Friday, September 12, 2014

Make Songs of Joy - A Bible Study Inspired by a Hymn

Make Songs of Joy
A Bible Study Inspired by a Hymn
Text: Juraj Tranovsky (1591-1637)
Translator: Jaroslav J. Vajda (1919-2008)
(Lutheran Service Book 484)

(Primary Biblical References: 1 Corinthians 15:55–57; Isaiah 53:4–6)

Make songs of joy to Christ, our head;
He lives again who once was dead!

Our life was purchased by His loss;
He died our death upon the cross.

O death, where is your deadly sting?
Assumed by our triumphant King!

And where your victory, O grave,
When one like Christ has come to save?

Behold, the tyrants, one and all,
Before our mighty Savior Fall!

For this be praised the Son who rose,
The Father, and the Holy Ghost!
Juraj Tranovsky

“Make Songs of Joy” was written by Juraj Tranovsky (1591-1637). He is sometimes called the “Father of Slovak hymnody” and sometimes the “Luther of the Slavs.” The son of a blacksmith, he began studies at the University of Wittenberg in 1607. Ordained in 1616, he spend his life teaching and preaching in Prague, Moravia, Silesia, and finally in Slovakia. Under Ferdinand II Lutherans were persecuted, and Tranovsky was imprisoned in 1623. At that time two of his children also died of the plague.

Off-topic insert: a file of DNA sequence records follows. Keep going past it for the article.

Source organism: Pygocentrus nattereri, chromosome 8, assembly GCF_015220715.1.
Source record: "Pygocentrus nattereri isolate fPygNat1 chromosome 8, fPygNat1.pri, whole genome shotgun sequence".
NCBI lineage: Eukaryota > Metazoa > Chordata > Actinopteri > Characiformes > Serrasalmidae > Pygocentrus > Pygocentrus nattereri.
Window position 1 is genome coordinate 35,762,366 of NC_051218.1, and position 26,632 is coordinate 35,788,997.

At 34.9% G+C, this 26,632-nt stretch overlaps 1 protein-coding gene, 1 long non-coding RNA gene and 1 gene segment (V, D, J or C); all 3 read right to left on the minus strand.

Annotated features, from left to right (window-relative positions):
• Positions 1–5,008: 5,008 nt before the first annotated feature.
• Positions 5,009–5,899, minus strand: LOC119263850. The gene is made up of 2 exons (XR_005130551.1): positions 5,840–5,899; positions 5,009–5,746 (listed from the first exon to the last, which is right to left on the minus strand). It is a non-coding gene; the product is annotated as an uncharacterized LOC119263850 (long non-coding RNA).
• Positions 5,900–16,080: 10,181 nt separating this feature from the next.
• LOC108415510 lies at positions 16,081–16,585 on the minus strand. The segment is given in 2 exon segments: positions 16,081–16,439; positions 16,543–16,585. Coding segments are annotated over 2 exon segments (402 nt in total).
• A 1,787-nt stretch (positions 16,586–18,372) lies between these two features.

Tranovsky was a lover of poetry and hymns. He issued several collections of hymns, the first being the Latin Odarum Sacrarum sive Hymnorum Libri III in 1629, but his most important and most famous work was Cithara Sanctorum (Lyre/Harp of the Saints), written in Czech, which appeared in 1636. This latter volume has formed the basis of Czech and Slovak Lutheran hymnody to the present day. In addition to hymn collections, Tranovsky translated the Augsburg Confession in 1620 into Czech. These two latter works together with Bible of Kralice are the pillars that supported the Slovak Reformation. Our Lutheran Service Book has three of his hymns.

“Make Songs of Joy” was translated by Jaroslave J. Vajda (1919-2008), a LC-MS pastor and the son of a Lutheran pastor of Slovak decent. He was a prolific hymn writer and translator. It is no surprise that a man whose ancestry is Slavic brings us hymns from the “Father of Slovak hymnody.”